8 TV Shows That Got Mental Illness (Mostly) Right


Finding an accurate representation of mental illness on TV is no small feat. When the media we consume seems to always depict people with mental illness as “dangerous” or “scary,” it can be easy to wonder if compassionate depictions of mental illness exist on TV.

Luckily, a lot of newer shows have been making an effort to “get it right” and show mental illness in a realistic and humanizing way. These shows can evoke some powerful responses in viewers who may be seeing their own struggles accurately represented on screen for the first time. With recommendations from our mental health community, we analyzed eight shows to see how they portrayed mental illness — and included where you can watch them!

1. “This Is Us”

“This Is Us” is an emotional drama that shows how the lives of the Pearson family intersect in unexpected ways. The show has long been praised for the way it has handled anxiety. Most notably was the scene in season one when Randall had a panic attack. Of this scene, community member Sharon E. wrote, “I felt this so much. His performance and the writer’s portrayal of a panic disorder brought on by stress was spot on.”

Even some mental health professionals agree. In an interview with Health magazine, Dr. James Murrough, assistant professor of psychiatry and neuroscience at the Mount Sinai Hospital in New York City, said, “This was a pretty accurate portrayal. When you’re experiencing a panic attack, it can feel like you’re dying or losing your mind,” he said. “The blurring of his vision gave the feeling of detachment or unreality. Depersonalization or feeling disconnected from your body is another common symptom of a panic attack.”

And while most agree the panic attack scene is accurate, some have taken issue with the way Randall’s brother dropped everything he was doing to support him — not because it wasn’t great, but because it wasn’t altogether realistic. In his piece, My One Reservation About the Panic Attack Scene in ‘This Is Us,’ Mighty contributor Matthew Martin-Ellis wrote

I hate to be the guy who takes issue with a well-meaning (and in many ways progressive) television scene, especially one that sheds light on a character struggling with mental illness. But… My concern is with the selfless and beautiful, yet ultimately unrealistic and unfeasible response of the character’s brother… The responses of allies we see in the realm of fiction seem increasingly idealized and impractical.

And while it’s unfortunate that we can’t always expect perfect responses like these from our loved ones, it is nice to see a model for a good way to respond. Additionally, from a representation standpoint, it’s also important the show depicts the mental health struggles of a black man. According to Mental Health America, black men are 20 percent more likely to report serious psychological distress than white men, but are consistently more apprehensive about seeking professional help.

Where you can watch: streaming on Hulu.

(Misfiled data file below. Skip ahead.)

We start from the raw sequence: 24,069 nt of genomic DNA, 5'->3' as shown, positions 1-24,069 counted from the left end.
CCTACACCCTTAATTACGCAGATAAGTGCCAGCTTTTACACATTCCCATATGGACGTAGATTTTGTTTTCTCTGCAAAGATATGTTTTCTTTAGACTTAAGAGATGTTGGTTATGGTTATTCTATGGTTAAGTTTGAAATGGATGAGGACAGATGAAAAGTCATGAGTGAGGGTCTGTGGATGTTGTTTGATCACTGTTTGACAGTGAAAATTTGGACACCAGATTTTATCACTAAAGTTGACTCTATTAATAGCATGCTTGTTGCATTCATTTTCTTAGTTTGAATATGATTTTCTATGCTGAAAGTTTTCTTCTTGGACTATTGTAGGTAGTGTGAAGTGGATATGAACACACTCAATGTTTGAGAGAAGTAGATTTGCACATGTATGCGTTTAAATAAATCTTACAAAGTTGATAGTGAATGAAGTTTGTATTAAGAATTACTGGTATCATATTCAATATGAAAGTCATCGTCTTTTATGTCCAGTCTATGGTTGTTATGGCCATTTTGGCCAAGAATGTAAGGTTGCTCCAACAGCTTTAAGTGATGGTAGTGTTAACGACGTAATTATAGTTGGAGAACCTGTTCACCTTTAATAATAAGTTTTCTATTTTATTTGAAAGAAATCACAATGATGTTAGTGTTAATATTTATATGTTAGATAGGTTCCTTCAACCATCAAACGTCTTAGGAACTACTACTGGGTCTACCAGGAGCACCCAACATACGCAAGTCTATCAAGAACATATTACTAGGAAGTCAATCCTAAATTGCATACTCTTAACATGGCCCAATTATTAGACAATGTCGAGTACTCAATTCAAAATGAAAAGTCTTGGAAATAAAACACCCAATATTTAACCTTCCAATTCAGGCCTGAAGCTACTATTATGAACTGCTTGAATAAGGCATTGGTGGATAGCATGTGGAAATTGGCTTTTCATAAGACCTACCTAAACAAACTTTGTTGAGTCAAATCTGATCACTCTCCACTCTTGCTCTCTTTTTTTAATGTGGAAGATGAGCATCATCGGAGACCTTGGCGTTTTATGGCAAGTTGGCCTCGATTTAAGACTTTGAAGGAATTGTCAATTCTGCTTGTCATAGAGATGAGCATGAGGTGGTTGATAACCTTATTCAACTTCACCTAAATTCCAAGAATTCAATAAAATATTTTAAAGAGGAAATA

2. “BoJack Horseman”

“BoJack Horseman,” follows the washed-up 90s TV star (BoJack) and his struggles with addiction, relationships and maintaining his celebrity status, all the while satirizing the entertainment industry and current events. The Netflix show has gained a cult following but is perhaps best known for its accurate portrayal of depression. But the show didn’t necessarily intend for it to be that way. In an interview with The Huffington Post, the show’s creator Raphael Bob-Waksberg said, “It was never our top priority to be the voice of depression.” He explained they were just trying to capture who the character was.

But regardless of intent, “BoJack Horseman” resonates with many folks who struggle with depression. As Mighty community member Ximena P. commented, “‘BoJack Horseman’ is honestly one of the most realistic depictions of living with anxiety and depression. I love that it shows the ugly sides of depression rather than painting the typical ‘beautiful and tragically sad life.’ It shows the side of feeling numb and empty and honestly not caring about anyone or anything for long periods of time, while having other moments where you care so much it becomes hard to function.”

Though I completely agree that the show does a great job of showing the struggles of depression, I’ll admit, as someone with depression, it was hard for me to watch at times when things hit close to home. Ximena echoed this feeling when she said, “I should probably say that a lot of people find it triggering or depressing. It features alcoholism and other types of substance abuse so, it isn’t always an easy watch.”

Where you can watch: streaming on Netflix.

3. “United States of Tara”

“United States of Tara” follows suburban mother Tara through her journey with dissociative identity disorder (DID) and how it affects all aspects of her life — including her marriage, family and career. Unlike other depictions of DID, “United States of Tara” does not show DID as inherently dangerous, and according to Mighty community member, Astrid N. the show is an “amazing depiction of dissociative identity disorder.”

The show did make efforts to portray DID in an informative an accurate way. As the International Society for the Study of Trauma and Dissociation noted, “the producers and scriptwriters sought extensive consultation on DID from some of the world’s most prominent experts on DID, and interviewed and consulted DID patients as well.”

Though the show represents DID fairly in many ways, it isn’t without flaws. For example, each of Tara’s alters is fairly “extreme” in being noticeably distinctive from the other alters, and each of her “transitions” is very apparent. This choice was likely made so viewers could follow the plot visually, but nonetheless, it still doesn’t represent the condition as many people with DID experience it.

In their piece, “13 Misconceptions About Dissociative Identity Disorder,” Mighty contributor Chris Alter wrote,